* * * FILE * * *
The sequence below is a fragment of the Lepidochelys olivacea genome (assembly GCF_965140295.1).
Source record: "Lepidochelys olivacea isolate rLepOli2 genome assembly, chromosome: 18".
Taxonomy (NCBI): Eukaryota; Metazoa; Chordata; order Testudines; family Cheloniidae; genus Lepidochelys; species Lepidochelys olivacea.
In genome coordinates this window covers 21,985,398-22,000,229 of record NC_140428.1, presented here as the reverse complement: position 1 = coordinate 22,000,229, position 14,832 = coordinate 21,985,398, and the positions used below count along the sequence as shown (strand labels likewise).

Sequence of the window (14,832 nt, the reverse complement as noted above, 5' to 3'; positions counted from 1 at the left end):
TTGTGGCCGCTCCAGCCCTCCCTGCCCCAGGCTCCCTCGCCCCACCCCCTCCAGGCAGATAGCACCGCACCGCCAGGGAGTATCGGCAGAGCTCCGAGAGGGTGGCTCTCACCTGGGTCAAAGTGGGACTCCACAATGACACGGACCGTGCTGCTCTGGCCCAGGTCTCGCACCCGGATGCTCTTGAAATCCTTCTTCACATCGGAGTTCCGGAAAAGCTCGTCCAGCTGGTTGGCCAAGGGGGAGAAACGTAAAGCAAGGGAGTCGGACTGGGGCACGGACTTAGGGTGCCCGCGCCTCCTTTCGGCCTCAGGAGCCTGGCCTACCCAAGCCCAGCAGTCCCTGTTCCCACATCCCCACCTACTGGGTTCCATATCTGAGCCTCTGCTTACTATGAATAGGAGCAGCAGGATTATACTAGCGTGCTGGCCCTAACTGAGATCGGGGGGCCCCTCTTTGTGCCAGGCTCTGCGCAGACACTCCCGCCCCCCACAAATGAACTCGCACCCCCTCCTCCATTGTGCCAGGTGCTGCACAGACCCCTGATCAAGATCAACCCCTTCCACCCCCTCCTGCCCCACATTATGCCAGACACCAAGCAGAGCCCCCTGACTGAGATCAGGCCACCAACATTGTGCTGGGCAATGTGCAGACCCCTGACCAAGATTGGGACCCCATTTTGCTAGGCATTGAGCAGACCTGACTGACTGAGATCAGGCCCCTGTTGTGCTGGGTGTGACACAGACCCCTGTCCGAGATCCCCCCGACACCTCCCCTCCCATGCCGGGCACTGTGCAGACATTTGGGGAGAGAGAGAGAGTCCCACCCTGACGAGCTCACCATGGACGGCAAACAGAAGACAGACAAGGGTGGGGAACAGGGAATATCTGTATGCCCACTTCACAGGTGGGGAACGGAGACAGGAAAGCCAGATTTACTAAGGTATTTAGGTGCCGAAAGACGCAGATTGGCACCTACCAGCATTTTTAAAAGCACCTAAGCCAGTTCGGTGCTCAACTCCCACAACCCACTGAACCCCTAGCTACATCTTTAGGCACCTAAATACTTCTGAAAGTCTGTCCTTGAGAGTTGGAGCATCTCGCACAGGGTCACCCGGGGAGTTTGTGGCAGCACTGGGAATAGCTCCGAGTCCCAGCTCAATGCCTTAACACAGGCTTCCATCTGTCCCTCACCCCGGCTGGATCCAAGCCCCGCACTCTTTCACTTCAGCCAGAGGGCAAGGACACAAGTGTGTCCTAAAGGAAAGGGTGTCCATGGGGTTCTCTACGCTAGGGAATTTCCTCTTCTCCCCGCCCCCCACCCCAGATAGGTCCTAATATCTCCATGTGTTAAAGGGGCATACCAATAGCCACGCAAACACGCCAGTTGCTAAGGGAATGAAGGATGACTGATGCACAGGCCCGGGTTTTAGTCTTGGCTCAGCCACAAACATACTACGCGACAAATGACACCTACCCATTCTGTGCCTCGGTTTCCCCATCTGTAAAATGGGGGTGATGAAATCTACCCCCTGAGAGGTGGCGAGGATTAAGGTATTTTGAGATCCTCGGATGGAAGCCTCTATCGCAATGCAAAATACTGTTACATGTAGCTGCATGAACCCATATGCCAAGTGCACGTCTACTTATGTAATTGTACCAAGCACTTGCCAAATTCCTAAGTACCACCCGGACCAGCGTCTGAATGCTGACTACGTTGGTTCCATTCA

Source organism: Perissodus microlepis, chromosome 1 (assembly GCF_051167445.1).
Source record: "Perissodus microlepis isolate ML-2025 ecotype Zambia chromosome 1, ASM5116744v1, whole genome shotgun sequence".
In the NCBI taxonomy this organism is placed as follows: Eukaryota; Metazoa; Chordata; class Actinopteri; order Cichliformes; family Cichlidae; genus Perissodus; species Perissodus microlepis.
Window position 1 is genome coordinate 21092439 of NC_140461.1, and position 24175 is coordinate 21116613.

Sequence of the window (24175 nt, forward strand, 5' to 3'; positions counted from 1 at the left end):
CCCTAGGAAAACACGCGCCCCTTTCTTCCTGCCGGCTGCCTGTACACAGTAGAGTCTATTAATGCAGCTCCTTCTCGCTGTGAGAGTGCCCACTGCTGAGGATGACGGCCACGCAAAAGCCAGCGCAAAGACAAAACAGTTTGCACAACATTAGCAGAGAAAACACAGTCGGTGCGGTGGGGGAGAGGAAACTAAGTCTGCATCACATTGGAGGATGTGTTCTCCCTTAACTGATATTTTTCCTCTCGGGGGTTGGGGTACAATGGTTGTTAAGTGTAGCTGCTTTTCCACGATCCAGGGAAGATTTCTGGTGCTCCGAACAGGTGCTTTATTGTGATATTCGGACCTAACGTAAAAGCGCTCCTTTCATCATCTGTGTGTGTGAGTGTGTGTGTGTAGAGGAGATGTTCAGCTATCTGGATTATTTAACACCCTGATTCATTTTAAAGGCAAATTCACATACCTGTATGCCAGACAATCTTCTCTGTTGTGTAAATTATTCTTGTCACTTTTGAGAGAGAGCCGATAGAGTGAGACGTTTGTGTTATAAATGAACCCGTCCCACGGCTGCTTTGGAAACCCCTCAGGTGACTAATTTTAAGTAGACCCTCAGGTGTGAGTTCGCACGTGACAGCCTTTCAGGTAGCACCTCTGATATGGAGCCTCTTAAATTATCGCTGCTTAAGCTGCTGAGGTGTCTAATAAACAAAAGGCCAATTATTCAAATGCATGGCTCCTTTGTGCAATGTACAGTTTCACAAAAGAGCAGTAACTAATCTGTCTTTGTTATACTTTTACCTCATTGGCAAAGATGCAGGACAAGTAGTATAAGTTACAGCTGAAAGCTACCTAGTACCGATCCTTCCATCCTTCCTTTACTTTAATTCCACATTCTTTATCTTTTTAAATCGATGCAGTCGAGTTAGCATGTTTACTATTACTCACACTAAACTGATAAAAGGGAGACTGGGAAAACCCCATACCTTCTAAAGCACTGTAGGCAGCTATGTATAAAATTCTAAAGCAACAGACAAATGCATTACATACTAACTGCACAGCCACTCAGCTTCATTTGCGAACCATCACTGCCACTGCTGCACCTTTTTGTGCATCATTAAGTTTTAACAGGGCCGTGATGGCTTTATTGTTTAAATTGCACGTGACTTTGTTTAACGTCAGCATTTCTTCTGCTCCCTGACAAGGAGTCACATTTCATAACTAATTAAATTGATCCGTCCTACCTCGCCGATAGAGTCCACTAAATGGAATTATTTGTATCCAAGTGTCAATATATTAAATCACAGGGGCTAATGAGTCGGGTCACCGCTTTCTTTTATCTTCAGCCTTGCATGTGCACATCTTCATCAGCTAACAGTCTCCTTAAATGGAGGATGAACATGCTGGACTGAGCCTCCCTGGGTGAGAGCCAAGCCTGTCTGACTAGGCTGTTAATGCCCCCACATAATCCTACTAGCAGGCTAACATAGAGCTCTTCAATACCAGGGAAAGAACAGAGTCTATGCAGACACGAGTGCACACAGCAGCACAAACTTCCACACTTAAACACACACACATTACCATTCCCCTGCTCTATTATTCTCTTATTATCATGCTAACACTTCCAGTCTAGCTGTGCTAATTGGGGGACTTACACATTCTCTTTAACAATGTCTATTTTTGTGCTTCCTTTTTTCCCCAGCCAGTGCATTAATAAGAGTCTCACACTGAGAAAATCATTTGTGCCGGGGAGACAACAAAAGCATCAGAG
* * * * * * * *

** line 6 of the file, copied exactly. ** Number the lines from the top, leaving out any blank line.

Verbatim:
TTGTGGCCGCTCCAGCCCTCCCTGCCCCAGGCTCCCTCGCCCCACCCCCTCCAGGCAGATAGCACCGCACCGCCAGGGAGTATCGGCAGAGCTCCGAGAGGGTGGCTCTCACCTGGGTCAAAGTGGGACTCCACAATGACACGGACCGTGCTGCTCTGGCCCAGGTCTCGCACCCGGATGCTCTTGAAATCCTTCTTCACATCGGAGTTCCGGAAAAGCTCGTCCAGCTGGTTGGCCAAGGGGGAGAAACGTAAAGCAAGGGAGTCGGACTGGGGCACGGACTTAGGGTGCCCGCGCCTCCTTTCGGCCTCAGGAGCCTGGCCTACCCAAGCCCAGCAGTCCCTGTTCCCACATCCCCACCTACTGGGTTCCATATCTGAGCCTCTGCTTACTATGAATAGGAGCAGCAGGATTATACTAGCGTGCTGGCCCTAACTGAGATCGGGGGGCCCCTCTTTGTGCCAGGCTCTGCGCAGACACTCCCGCCCCCCACAAATGAACTCGCACCCCCTCCTCCATTGTGCCAGGTGCTGCACAGACCCCTGATCAAGATCAACCCCTTCCACCCCCTCCTGCCCCACATTATGCCAGACACCAAGCAGAGCCCCCTGACTGAGATCAGGCCACCAACATTGTGCTGGGCAATGTGCAGACCCCTGACCAAGATTGGGACCCCATTTTGCTAGGCATTGAGCAGACCTGACTGACTGAGATCAGGCCCCTGTTGTGCTGGGTGTGACACAGACCCCTGTCCGAGATCCCCCCGACACCTCCCCTCCCATGCCGGGCACTGTGCAGACATTTGGGGAGAGAGAGAGAGTCCCACCCTGACGAGCTCACCATGGACGGCAAACAGAAGACAGACAAGGGTGGGGAACAGGGAATATCTGTATGCCCACTTCACAGGTGGGGAACGGAGACAGGAAAGCCAGATTTACTAAGGTATTTAGGTGCCGAAAGACGCAGATTGGCACCTACCAGCATTTTTAAAAGCACCTAAGCCAGTTCGGTGCTCAACTCCCACAACCCACTGAACCCCTAGCTACATCTTTAGGCACCTAAATACTTCTGAAAGTCTGTCCTTGAGAGTTGGAGCATCTCGCACAGGGTCACCCGGGGAGTTTGTGGCAGCACTGGGAATAGCTCCGAGTCCCAGCTCAATGCCTTAACACAGGCTTCCATCTGTCCCTCACCCCGGCTGGATCCAAGCCCCGCACTCTTTCACTTCAGCCAGAGGGCAAGGACACAAGTGTGTCCTAAAGGAAAGGGTGTCCATGGGGTTCTCTACGCTAGGGAATTTCCTCTTCTCCCCGCCCCCCACCCCAGATAGGTCCTAATATCTCCATGTGTTAAAGGGGCATACCAATAGCCACGCAAACACGCCAGTTGCTAAGGGAATGAAGGATGACTGATGCACAGGCCCGGGTTTTAGTCTTGGCTCAGCCACAAACATACTACGCGACAAATGACACCTACCCATTCTGTGCCTCGGTTTCCCCATCTGTAAAATGGGGGTGATGAAATCTACCCCCTGAGAGGTGGCGAGGATTAAGGTATTTTGAGATCCTCGGATGGAAGCCTCTATCGCAATGCAAAATACTGTTACATGTAGCTGCATGAACCCATATGCCAAGTGCACGTCTACTTATGTAATTGTACCAAGCACTTGCCAAATTCCTAAGTACCACCCGGACCAGCGTCTGAATGCTGACTACGTTGGTTCCATTCA